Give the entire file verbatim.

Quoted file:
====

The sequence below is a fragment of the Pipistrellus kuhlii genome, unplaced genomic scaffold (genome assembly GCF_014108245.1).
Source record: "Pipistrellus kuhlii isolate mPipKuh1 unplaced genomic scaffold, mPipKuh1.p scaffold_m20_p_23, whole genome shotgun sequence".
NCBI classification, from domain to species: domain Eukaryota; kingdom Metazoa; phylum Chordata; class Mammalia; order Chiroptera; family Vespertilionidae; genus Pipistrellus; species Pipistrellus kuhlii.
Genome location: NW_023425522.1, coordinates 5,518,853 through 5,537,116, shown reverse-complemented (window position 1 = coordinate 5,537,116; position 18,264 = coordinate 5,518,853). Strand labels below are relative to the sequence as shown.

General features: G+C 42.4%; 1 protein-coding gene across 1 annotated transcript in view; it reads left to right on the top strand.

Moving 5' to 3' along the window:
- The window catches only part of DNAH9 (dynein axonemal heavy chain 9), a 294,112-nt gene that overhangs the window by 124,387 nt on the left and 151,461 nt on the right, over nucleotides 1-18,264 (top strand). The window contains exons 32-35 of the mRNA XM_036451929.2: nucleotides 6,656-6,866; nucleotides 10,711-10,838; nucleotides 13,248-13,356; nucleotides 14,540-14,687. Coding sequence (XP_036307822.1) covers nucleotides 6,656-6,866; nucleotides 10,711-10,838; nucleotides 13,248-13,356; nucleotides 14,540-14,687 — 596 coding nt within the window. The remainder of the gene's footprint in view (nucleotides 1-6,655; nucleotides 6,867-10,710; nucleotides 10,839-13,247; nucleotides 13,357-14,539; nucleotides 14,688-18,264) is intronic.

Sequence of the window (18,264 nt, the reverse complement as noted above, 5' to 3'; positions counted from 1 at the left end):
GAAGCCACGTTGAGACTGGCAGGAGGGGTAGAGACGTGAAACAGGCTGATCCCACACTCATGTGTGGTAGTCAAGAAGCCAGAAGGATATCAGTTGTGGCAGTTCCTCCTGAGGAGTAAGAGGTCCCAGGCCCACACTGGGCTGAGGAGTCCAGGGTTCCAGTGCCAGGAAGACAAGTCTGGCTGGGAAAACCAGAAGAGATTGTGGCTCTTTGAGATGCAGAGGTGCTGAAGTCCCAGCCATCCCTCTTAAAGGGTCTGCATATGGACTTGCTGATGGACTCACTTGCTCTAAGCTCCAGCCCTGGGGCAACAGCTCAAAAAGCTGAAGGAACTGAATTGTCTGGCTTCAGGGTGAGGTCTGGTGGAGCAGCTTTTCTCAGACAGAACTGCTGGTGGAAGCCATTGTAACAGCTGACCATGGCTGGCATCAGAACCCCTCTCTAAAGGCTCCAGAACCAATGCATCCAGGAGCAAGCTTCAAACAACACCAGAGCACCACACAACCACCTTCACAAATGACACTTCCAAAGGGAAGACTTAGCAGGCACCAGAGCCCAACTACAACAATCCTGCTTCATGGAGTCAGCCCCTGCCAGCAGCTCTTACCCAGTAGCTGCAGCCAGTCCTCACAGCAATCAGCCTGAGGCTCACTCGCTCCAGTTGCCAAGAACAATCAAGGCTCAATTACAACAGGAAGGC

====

The sequence below is a fragment of the Pipistrellus kuhlii genome, unplaced genomic scaffold (genome assembly GCF_014108245.1).
Source record: "Pipistrellus kuhlii isolate mPipKuh1 unplaced genomic scaffold, mPipKuh1.p scaffold_m20_p_23, whole genome shotgun sequence".
NCBI classification, from domain to species: domain Eukaryota; kingdom Metazoa; phylum Chordata; class Mammalia; order Chiroptera; family Vespertilionidae; genus Pipistrellus; species Pipistrellus kuhlii.
Genome location: NW_023425522.1, coordinates 5,518,853 through 5,537,116, shown reverse-complemented (window position 1 = coordinate 5,537,116; position 18,264 = coordinate 5,518,853). Strand labels below are relative to the sequence as shown.

General features: G+C 42.4%; 1 protein-coding gene across 1 annotated transcript in view; it reads left to right on the top strand.

Moving 5' to 3' along the window:
- The window catches only part of DNAH9 (dynein axonemal heavy chain 9), a 294,112-nt gene that overhangs the window by 124,387 nt on the left and 151,461 nt on the right, over nucleotides 1-18,264 (top strand). The window contains exons 32-35 of the mRNA XM_036451929.2: nucleotides 6,656-6,866; nucleotides 10,711-10,838; nucleotides 13,248-13,356; nucleotides 14,540-14,687. Coding sequence (XP_036307822.1) covers nucleotides 6,656-6,866; nucleotides 10,711-10,838; nucleotides 13,248-13,356; nucleotides 14,540-14,687 — 596 coding nt within the window. The remainder of the gene's footprint in view (nucleotides 1-6,655; nucleotides 6,867-10,710; nucleotides 10,839-13,247; nucleotides 13,357-14,539; nucleotides 14,688-18,264) is intronic.

Sequence of the window (18,264 nt, the reverse complement as noted above, 5' to 3'; positions counted from 1 at the left end):
GAAGCCACGTTGAGACTGGCAGGAGGGGTAGAGACGTGAAACAGGCTGATCCCACACTCATGTGTGGTAGTCAAGAAGCCAGAAGGATATCAGTTGTGGCAGTTCCTCCTGAGGAGTAAGAGGTCCCAGGCCCACACTGGGCTGAGGAGTCCAGGGTTCCAGTGCCAGGAAGACAAGTCTGGCTGGGAAAACCAGAAGAGATTGTGGCTCTTTGAGATGCAGAGGTGCTGAAGTCCCAGCCATCCCTCTTAAAGGGTCTGCATATGGACTTGCTGATGGACTCACTTGCTCTAAGCTCCAGCCCTGGGGCAACAGCTCAAAAAGCTGAAGGAACTGAATTGTCTGGCTTCAGGGTGAGGTCTGGTGGAGCAGCTTTTCTCAGACAGAACTGCTGGTGGAAGCCATTGTAACAGCTGACCATGGCTGGCATCAGAACCCCTCTCTAAAGGCTCCAGAACCAATGCATCCAGGAGCAAGCTTCAAACAACACCAGAGCACCACACAACCACCTTCACAAATGACACTTCCAAAGGGAAGACTTAGCAGGCACCAGAGCCCAACTACAACAATCCTGCTTCATGGAGTCAGCCCCTGCCAGCAGCTCTTACCCAGTAGCTGCAGCCAGTCCTCACAGCAATCAGCCTGAGGCTCACTCGCTCCAGTTGCCAAGAACAATCAAGGCTCAATTACAACAGGAAGGC